Friday, October 01, 2010

Ports in Myanmar

Its amazing how macro-economic models assume a life of their own...

A number of research papers being produced by an Asian think-tank is based on a time-series analysis prepared by Centennial Group - a well known US consulting firm. This model covers 32 developing countries in the Asian region and makes projections for infrastructure requirements for the next eleven years (2010-2020).

Much is this data from this model is being quoted in a number of research papers promoting the need for integrating transport and energy related infrastructure in Asia. Recently, while preparing a paper for East Asia - South Asia connectivity, I happened to notice that for Myanmar, the econometric model projects that there would be no investments in its port sector. Zero for eleven years.

Puzzled by the strange gap, I wondered why there was such a disconnect from reality. I got two answers - (1) the model is built on historic data, so maybe no data was available for Myanmar, and (2) all port investments in Myanmar are funded exclusively by foreigners.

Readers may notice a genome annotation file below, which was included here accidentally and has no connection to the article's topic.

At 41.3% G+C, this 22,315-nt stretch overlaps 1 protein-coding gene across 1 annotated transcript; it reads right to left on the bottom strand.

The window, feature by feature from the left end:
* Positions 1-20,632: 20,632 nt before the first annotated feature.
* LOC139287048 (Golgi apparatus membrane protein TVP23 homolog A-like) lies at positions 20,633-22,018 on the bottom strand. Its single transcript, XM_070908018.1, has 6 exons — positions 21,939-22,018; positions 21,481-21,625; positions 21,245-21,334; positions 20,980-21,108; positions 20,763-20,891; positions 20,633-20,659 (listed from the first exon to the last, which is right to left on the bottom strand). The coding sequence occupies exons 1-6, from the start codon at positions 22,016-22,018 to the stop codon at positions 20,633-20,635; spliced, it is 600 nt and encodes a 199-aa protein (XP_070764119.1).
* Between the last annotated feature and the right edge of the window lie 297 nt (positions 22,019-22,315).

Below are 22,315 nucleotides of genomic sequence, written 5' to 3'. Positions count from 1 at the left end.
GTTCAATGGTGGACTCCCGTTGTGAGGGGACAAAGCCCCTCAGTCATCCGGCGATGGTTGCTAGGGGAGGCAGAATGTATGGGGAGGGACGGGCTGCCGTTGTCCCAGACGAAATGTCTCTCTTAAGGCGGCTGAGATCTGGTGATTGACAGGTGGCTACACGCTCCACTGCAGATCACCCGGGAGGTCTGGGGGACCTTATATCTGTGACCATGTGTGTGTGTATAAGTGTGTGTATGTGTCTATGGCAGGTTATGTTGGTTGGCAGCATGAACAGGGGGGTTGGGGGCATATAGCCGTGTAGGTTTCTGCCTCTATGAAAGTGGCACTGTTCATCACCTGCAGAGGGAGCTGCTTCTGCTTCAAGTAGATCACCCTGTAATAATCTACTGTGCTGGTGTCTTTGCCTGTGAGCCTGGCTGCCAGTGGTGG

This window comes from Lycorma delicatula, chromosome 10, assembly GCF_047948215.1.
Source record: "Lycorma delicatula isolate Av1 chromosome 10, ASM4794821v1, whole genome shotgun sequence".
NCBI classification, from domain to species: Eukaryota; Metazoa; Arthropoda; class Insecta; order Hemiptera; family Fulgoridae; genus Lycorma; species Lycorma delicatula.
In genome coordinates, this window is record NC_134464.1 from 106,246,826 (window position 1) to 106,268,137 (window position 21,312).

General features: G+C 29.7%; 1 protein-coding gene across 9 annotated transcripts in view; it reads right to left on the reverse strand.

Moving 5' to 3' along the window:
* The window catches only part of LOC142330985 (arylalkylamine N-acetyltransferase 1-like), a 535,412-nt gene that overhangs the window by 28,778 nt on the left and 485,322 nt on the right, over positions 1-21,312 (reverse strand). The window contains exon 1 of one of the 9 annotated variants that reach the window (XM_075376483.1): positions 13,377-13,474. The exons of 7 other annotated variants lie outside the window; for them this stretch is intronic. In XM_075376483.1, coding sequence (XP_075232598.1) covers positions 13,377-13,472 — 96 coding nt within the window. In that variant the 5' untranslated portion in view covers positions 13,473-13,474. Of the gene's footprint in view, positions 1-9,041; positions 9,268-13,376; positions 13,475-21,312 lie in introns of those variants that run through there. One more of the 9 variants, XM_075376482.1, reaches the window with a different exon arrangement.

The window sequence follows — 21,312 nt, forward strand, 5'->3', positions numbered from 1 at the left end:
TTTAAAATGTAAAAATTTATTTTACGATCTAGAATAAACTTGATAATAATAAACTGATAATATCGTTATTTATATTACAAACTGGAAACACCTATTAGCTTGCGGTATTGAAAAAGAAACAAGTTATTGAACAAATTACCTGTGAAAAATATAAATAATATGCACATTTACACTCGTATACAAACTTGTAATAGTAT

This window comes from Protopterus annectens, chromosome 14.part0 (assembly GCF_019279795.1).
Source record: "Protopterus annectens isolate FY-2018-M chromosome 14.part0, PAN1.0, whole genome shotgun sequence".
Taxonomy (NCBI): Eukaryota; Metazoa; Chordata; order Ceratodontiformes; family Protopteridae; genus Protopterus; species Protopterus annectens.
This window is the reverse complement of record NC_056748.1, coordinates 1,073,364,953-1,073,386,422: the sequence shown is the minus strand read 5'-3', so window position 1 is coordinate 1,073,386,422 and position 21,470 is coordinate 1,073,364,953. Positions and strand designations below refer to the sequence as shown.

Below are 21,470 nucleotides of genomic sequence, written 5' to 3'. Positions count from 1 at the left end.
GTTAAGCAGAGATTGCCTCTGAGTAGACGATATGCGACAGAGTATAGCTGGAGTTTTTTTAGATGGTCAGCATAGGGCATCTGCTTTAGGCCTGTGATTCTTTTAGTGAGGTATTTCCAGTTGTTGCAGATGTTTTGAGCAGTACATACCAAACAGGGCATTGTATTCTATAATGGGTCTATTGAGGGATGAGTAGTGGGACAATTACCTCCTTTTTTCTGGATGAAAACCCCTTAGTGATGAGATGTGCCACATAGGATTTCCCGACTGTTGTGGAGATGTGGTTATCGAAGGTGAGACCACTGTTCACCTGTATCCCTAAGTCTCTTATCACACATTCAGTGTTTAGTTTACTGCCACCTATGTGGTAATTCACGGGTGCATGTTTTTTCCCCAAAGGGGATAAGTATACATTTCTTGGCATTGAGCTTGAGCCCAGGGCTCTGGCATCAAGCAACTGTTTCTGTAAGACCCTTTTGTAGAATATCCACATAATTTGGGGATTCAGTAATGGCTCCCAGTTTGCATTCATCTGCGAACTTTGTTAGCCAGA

Was this true? A brief search on Google revealed a completely different picture.


View Myanmar Ports in a larger map

Myanmar has been improving its port infrastructure for more than 60 years now. From 1956 to 1981, it was funded by World Bank loans; HPH - a private company is a prominent player, so is ADB;  China and India have also been providing partial funding for port construction for a long time now..

So does this point to a major goof-up in the much touted econometric model? Or is it another case of economic models taking precedence over ground realities?
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